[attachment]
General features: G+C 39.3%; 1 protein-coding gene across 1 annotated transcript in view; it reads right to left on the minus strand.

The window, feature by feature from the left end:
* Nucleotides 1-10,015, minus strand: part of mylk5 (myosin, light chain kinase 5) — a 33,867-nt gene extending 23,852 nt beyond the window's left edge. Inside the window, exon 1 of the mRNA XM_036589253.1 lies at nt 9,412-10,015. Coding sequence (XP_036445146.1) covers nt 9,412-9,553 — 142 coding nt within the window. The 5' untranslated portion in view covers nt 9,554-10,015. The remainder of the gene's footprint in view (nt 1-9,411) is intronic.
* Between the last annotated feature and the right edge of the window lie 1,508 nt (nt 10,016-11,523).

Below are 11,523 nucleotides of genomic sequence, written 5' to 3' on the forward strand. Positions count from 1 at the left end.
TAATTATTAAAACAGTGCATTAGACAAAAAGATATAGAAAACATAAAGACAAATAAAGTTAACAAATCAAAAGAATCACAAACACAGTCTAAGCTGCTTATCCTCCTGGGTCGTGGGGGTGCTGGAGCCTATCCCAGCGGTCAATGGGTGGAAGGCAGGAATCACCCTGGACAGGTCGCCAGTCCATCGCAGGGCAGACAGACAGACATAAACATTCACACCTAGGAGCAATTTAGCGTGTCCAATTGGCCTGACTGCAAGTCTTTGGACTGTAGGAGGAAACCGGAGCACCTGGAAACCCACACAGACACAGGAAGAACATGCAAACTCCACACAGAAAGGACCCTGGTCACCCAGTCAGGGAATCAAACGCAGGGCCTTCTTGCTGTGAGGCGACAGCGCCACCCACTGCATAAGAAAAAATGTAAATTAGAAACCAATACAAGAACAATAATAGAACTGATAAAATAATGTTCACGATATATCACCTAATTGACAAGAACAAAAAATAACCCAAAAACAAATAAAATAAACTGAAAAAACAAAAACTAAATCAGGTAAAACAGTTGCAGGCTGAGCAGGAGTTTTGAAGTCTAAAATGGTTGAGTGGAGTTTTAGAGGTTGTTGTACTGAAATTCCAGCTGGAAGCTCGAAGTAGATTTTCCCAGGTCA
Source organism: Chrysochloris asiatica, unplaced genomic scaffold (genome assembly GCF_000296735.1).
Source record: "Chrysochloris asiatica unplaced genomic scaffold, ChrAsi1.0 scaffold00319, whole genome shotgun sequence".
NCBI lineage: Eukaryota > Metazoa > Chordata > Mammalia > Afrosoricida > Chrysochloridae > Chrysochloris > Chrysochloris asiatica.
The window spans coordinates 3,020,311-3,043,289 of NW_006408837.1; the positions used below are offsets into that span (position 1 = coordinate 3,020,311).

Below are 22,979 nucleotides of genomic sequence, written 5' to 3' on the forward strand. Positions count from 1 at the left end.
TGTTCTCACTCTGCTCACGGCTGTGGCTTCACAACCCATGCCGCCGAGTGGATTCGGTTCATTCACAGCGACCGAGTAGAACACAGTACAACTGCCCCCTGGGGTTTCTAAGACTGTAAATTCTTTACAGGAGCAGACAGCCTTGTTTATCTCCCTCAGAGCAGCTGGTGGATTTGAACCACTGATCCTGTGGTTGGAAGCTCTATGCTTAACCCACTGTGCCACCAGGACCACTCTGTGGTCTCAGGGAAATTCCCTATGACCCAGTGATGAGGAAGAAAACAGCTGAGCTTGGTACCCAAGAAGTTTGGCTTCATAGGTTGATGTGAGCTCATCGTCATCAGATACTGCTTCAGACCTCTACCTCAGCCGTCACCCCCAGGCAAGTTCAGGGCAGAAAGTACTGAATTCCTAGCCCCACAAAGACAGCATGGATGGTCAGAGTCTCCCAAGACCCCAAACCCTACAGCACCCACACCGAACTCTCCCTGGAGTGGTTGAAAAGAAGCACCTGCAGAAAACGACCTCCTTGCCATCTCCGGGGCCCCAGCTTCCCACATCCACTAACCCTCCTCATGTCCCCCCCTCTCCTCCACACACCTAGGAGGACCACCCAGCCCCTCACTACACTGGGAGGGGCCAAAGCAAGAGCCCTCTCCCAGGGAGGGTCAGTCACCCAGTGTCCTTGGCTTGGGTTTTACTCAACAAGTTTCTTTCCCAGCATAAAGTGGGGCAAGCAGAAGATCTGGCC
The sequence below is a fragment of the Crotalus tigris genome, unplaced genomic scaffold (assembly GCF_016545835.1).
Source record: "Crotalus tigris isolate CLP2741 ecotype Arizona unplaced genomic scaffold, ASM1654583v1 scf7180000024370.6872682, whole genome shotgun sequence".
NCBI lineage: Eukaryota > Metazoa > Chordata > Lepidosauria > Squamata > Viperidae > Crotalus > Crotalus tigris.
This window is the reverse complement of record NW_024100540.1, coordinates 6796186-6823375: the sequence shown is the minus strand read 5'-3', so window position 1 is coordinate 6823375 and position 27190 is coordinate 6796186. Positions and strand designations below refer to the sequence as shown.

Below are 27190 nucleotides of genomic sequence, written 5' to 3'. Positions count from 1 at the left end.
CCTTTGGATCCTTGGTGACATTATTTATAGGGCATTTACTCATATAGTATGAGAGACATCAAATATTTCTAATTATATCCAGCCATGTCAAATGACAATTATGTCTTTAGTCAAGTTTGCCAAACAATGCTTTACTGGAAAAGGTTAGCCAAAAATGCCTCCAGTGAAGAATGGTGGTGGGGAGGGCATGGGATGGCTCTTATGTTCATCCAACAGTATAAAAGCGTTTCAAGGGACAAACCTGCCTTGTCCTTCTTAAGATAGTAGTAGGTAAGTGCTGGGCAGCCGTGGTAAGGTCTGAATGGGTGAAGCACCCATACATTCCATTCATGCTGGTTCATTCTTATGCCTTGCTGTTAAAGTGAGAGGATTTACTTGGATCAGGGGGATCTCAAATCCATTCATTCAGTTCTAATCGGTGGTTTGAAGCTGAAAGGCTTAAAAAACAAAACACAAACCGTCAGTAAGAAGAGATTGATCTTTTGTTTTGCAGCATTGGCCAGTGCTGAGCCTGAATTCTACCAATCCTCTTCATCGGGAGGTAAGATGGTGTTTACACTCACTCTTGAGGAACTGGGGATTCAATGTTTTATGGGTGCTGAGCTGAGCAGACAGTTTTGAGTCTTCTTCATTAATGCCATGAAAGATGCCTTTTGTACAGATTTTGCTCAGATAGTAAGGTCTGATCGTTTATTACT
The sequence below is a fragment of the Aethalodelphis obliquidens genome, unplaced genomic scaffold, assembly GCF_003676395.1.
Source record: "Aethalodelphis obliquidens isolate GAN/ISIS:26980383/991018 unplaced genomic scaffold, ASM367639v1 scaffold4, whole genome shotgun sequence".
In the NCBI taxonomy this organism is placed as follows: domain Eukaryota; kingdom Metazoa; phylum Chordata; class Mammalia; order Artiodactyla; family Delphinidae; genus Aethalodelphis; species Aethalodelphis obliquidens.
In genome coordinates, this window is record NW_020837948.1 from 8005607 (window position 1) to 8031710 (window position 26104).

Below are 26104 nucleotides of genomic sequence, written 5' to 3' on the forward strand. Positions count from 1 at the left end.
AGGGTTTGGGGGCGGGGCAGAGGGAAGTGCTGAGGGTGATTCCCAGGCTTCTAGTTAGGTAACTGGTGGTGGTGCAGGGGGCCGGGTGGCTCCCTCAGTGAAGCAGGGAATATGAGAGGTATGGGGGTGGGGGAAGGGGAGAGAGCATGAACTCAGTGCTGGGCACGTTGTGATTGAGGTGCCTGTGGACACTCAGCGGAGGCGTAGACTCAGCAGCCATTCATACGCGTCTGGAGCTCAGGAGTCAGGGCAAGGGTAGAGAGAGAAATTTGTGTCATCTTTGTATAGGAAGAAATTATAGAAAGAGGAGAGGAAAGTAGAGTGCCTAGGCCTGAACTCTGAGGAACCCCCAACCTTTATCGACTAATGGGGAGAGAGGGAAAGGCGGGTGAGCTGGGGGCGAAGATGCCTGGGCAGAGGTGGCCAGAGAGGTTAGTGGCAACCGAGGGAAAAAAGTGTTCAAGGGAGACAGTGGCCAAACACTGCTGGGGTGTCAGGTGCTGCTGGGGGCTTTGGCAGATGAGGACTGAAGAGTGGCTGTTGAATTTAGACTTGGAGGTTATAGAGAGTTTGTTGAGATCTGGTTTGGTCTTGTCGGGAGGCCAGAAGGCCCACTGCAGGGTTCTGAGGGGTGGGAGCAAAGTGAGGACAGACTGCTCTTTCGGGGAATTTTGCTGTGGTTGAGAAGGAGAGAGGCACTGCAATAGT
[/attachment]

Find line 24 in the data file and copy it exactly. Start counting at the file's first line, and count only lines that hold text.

AGGGTTTGGGGGCGGGGCAGAGGGAAGTGCTGAGGGTGATTCCCAGGCTTCTAGTTAGGTAACTGGTGGTGGTGCAGGGGGCCGGGTGGCTCCCTCAGTGAAGCAGGGAATATGAGAGGTATGGGGGTGGGGGAAGGGGAGAGAGCATGAACTCAGTGCTGGGCACGTTGTGATTGAGGTGCCTGTGGACACTCAGCGGAGGCGTAGACTCAGCAGCCATTCATACGCGTCTGGAGCTCAGGAGTCAGGGCAAGGGTAGAGAGAGAAATTTGTGTCATCTTTGTATAGGAAGAAATTATAGAAAGAGGAGAGGAAAGTAGAGTGCCTAGGCCTGAACTCTGAGGAACCCCCAACCTTTATCGACTAATGGGGAGAGAGGGAAAGGCGGGTGAGCTGGGGGCGAAGATGCCTGGGCAGAGGTGGCCAGAGAGGTTAGTGGCAACCGAGGGAAAAAAGTGTTCAAGGGAGACAGTGGCCAAACACTGCTGGGGTGTCAGGTGCTGCTGGGGGCTTTGGCAGATGAGGACTGAAGAGTGGCTGTTGAATTTAGACTTGGAGGTTATAGAGAGTTTGTTGAGATCTGGTTTGGTCTTGTCGGGAGGCCAGAAGGCCCACTGCAGGGTTCTGAGGGGTGGGAGCAAAGTGAGGACAGACTGCTCTTTCGGGGAATTTTGCTGTGGTTGAGAAGGAGAGAGGCACTGCAATAGT